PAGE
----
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2,500 education jobs must be axed by April, says finance chief


Stormont plans to cut 1,000 teachers and 1,500 support staff posts. Picture posed

Stormont plans to cut 1,000 teachers and 1,500 support staff posts. Picture posed

Justin McCamphill of the NASUWT

Justin McCamphill of the NASUWT

Stormont plans to cut 1,000 teachers and 1,500 support staff posts. Picture posed

At least 2,500 teaching and support staff posts must be axed by April, or the number of job losses will be doubled, it has been warned.

The Department of Education's finance chief Trevor Connolly has revealed that if 1,000 teachers and 1,500 non-teaching posts are not cut by April, even more posts must go to realise the savings they need to make.

A leading teachers' union has blasted the target as "impossible".

Justin McCamphill of the NASUWT said the losses of so many teachers in addition to workloads being increased by the departure of even more support staff will devastate schools during the stressful pre-exam time.

The Department of Education has to make cuts of £198m to its budget for 2015/16.

Briefing Stormont's Education Committee yesterday on how they plan to do this, Mr Connolly explained that the schools' maintenance budget and minor works scheme has been disproportionately cut in a bid to minimise the effect on front line services.

However, he pointed out that more than 75% of the education budget is spent directly on salaries or salary-related costs, so protecting these completely is "undeliverable".

Mr Connolly described the situation as "bleak" and "extremely difficult" as he explained why the posts must be cut by April.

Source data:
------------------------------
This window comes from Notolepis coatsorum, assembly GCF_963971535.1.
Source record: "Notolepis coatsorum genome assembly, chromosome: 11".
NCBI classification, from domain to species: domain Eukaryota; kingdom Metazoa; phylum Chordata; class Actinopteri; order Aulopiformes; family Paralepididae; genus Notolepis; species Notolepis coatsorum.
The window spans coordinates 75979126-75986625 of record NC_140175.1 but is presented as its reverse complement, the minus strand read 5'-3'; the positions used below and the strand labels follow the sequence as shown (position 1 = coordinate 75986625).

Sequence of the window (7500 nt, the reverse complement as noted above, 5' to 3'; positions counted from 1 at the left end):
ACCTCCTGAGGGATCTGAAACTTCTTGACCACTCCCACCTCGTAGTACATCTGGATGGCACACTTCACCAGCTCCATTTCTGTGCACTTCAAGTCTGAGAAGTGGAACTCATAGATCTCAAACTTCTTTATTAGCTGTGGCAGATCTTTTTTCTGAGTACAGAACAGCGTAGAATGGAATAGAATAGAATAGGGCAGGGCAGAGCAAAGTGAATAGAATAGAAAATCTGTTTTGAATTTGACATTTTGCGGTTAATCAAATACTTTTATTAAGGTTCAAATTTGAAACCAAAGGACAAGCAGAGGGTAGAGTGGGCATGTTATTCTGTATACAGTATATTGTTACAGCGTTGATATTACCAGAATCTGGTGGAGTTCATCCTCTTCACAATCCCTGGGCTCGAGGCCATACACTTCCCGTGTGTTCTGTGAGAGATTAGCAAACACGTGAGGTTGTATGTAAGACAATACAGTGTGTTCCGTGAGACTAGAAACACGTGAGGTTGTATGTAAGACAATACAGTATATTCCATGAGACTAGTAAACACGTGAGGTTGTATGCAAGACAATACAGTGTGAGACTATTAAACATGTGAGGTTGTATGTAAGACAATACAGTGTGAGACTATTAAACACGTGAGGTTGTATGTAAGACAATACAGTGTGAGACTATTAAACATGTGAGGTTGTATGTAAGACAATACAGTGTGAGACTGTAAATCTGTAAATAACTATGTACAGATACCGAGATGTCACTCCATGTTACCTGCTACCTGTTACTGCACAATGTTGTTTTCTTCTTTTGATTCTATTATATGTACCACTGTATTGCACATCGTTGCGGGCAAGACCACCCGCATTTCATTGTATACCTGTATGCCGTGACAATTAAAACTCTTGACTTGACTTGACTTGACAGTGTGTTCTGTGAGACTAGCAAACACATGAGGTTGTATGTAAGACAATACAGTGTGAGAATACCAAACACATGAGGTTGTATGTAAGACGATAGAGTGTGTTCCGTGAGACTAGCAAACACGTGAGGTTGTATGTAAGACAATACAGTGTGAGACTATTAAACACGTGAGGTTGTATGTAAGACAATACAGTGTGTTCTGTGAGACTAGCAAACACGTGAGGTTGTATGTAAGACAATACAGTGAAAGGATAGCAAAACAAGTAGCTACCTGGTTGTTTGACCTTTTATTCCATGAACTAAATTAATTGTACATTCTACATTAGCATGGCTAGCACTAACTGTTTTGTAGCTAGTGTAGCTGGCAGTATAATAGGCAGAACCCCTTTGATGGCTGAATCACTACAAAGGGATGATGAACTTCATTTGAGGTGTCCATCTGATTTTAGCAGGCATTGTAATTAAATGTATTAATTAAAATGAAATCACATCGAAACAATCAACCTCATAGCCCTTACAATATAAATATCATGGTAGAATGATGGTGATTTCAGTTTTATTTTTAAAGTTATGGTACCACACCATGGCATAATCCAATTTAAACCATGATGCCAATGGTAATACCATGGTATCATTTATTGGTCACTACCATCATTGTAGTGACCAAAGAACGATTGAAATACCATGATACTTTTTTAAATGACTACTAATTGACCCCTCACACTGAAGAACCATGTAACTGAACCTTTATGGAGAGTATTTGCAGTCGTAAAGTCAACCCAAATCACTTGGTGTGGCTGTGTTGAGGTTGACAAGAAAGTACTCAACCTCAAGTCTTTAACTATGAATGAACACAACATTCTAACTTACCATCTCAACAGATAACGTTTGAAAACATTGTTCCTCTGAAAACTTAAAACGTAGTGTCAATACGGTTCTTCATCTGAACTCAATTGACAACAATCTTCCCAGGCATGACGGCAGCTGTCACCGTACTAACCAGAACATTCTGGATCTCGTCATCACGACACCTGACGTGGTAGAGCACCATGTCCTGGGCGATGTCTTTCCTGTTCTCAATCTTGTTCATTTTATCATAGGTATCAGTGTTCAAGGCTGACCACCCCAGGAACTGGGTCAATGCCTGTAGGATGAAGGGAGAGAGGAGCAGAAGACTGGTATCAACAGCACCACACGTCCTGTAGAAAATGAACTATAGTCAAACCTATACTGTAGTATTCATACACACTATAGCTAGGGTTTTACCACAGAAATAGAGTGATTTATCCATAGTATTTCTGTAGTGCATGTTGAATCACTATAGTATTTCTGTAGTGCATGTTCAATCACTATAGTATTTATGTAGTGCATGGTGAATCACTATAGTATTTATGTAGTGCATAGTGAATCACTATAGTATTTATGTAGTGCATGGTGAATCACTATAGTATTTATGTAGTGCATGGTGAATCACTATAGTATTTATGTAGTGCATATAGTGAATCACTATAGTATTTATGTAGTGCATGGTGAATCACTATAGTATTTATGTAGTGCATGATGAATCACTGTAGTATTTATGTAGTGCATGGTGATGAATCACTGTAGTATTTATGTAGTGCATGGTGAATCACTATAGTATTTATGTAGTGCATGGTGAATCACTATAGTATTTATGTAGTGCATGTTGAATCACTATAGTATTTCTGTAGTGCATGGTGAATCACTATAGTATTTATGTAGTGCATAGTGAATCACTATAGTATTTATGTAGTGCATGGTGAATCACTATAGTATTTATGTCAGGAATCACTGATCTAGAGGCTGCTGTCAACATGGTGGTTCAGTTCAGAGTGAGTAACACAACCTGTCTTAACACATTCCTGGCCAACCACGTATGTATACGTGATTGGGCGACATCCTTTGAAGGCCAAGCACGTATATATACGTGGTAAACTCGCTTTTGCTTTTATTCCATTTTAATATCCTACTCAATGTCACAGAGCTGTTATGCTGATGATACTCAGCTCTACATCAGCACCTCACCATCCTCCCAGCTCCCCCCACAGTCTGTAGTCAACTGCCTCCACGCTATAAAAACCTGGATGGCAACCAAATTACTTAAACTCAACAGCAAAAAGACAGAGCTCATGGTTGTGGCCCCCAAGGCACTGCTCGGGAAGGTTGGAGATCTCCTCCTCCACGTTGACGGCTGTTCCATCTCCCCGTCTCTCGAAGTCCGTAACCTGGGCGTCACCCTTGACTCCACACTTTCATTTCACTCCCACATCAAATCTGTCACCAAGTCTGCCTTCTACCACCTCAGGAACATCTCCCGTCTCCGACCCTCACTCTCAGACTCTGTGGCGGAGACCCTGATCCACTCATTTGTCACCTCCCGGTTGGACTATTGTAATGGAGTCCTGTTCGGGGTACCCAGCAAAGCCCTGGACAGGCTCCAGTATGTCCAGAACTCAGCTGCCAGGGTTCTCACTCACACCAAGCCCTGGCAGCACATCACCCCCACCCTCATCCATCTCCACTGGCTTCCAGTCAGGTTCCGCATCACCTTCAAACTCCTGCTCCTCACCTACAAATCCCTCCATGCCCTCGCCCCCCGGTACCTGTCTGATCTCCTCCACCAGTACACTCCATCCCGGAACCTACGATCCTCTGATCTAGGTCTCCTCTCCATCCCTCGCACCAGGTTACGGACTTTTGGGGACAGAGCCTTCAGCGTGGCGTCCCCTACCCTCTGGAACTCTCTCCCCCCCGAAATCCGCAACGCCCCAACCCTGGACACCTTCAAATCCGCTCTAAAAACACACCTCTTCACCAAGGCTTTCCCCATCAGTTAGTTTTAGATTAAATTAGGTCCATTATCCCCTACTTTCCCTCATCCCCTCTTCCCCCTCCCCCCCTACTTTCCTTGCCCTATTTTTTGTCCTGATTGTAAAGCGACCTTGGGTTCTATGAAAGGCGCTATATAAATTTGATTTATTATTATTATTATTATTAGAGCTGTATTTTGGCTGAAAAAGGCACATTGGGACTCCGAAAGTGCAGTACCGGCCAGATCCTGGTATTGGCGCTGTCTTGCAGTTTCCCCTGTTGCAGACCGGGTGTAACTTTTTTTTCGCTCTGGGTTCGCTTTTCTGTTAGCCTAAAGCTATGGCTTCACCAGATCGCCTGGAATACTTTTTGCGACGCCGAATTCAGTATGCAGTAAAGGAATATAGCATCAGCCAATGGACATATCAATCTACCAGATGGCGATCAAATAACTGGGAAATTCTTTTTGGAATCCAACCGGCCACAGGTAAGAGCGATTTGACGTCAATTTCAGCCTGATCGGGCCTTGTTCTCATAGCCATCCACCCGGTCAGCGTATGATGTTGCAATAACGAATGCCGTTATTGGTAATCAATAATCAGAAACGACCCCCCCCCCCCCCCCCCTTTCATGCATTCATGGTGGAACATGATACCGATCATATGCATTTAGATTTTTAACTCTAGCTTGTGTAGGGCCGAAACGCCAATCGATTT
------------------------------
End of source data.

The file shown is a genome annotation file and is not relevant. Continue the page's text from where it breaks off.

"If people go at the start of April, you get a full year's saving from that person's salary," Mr Connolly told the committee.

"If that person goes by September 1, that means you have paid that person's salary for five months, then you have to find that saving. Then we would have twice as many people losing their jobs.

"That's why the minister wants to have that discussion with trade unions now, that's how you can minimise job losses."

Schools across Northern Ireland received letters from the Department earlier this week requesting that they plan for these savings.

Mr McCamphill commented: "I think what they are going to find is that it is not possible. We were shocked as we had been working on the assumption that it would happen in August. This is going to cause devastation in schools."

He continued: "There are going to be boards of governors who, coming up to Christmas, are going to have to start looking at making people redundant.

"We are worried about the impact this is going to have on our schools, particularly on the kids preparing for their exams, if teachers have to leave in April."

The union chief said there may be compulsory redundancies as voluntary ones will not be an attractive prospect for many. Last year, just 400 teachers applied for a voluntary redundancy scheme.

Mr Camphill and the other trade unions were informed of the proposed job cuts in a briefing on Tuesday.

He said it was too early to know if members would be seeking industrial action. However, another union, the Irish Congress of Trade Unions (ICTU) which represents non-teaching staff, has indicated they may be taking part in industrial action.

The Department of Education is currently consulting on its draft budget proposals. The closing date for submissions is December 29.

Belfast Telegraph